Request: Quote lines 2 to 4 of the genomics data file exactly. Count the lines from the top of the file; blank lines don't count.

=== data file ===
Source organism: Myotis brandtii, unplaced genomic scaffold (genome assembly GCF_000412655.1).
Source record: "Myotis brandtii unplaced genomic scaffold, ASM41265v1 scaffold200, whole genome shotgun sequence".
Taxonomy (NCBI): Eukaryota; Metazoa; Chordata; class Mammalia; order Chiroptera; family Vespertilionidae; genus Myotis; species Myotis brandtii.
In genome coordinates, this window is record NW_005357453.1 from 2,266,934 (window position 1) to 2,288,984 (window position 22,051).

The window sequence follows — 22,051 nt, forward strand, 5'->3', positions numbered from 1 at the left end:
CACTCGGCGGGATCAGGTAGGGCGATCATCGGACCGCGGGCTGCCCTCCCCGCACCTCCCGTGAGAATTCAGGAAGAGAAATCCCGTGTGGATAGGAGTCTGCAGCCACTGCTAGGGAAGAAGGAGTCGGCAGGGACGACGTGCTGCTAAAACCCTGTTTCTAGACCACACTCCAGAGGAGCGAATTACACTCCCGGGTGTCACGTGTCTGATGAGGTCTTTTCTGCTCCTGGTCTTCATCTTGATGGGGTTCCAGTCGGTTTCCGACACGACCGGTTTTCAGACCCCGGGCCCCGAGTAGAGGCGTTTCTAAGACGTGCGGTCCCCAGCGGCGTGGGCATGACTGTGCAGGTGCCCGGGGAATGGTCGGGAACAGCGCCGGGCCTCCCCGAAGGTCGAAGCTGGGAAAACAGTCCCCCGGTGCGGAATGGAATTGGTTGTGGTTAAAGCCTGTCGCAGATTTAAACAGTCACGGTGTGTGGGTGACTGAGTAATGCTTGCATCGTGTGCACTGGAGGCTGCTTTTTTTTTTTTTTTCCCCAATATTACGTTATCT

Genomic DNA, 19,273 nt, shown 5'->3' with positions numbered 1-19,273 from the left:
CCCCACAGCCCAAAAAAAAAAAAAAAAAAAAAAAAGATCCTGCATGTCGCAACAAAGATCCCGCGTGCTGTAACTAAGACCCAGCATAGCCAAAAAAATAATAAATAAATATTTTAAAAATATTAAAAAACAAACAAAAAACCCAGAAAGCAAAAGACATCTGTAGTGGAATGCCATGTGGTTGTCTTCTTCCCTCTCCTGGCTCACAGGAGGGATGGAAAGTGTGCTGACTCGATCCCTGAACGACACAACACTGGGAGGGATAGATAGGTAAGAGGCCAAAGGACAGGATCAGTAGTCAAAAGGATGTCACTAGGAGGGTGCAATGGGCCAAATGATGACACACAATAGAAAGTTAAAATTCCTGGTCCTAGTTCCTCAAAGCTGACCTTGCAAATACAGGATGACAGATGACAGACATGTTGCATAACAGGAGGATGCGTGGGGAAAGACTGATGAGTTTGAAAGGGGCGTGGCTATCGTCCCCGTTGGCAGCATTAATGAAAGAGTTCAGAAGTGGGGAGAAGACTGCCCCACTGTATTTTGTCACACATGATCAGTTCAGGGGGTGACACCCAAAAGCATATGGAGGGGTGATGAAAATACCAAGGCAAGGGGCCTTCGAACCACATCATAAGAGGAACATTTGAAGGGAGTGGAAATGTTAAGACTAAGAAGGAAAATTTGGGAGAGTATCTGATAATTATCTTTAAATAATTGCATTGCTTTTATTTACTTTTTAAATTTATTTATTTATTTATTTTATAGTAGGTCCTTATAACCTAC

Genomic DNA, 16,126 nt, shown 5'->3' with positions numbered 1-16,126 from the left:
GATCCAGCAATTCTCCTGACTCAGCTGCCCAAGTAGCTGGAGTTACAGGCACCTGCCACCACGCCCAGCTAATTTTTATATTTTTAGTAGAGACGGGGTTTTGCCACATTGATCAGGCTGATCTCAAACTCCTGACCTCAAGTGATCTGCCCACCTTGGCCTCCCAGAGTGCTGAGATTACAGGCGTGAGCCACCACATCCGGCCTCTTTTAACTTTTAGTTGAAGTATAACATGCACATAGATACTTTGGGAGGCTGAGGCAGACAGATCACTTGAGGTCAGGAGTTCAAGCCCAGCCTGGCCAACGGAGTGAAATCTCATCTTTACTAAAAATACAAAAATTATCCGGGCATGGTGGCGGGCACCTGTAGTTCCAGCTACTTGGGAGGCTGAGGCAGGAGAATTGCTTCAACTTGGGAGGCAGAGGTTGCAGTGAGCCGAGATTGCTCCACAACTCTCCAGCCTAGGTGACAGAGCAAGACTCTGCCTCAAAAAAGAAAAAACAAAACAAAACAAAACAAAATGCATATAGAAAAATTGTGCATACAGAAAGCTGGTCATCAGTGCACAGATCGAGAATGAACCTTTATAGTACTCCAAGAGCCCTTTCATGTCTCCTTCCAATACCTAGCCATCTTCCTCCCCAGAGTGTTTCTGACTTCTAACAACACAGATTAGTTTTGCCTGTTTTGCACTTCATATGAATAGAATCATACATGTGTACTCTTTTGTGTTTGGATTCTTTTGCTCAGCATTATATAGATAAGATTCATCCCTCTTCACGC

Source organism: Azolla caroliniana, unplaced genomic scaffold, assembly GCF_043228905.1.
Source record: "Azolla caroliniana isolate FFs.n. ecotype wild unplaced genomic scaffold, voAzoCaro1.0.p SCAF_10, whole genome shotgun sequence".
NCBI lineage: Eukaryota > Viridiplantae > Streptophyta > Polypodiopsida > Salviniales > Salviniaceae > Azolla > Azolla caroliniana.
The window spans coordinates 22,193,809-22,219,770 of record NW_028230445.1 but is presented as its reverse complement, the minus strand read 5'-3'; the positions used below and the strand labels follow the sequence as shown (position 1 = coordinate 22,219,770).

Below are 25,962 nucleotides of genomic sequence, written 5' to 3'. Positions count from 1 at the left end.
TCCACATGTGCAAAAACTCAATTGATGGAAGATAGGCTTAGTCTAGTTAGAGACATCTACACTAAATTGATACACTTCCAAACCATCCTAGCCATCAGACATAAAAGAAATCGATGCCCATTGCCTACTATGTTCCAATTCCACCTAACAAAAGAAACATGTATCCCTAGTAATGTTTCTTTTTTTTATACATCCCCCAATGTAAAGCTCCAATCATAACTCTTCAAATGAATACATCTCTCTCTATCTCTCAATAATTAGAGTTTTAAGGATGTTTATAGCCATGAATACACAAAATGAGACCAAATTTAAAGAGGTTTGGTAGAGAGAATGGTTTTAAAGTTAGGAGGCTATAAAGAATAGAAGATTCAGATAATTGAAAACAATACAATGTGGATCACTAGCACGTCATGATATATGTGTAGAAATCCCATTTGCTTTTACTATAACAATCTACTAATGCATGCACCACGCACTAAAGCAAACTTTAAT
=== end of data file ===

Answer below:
Source record: "Myotis brandtii unplaced genomic scaffold, ASM41265v1 scaffold200, whole genome shotgun sequence".
Taxonomy (NCBI): Eukaryota; Metazoa; Chordata; class Mammalia; order Chiroptera; family Vespertilionidae; genus Myotis; species Myotis brandtii.
In genome coordinates, this window is record NW_005357453.1 from 2,266,934 (window position 1) to 2,288,984 (window position 22,051).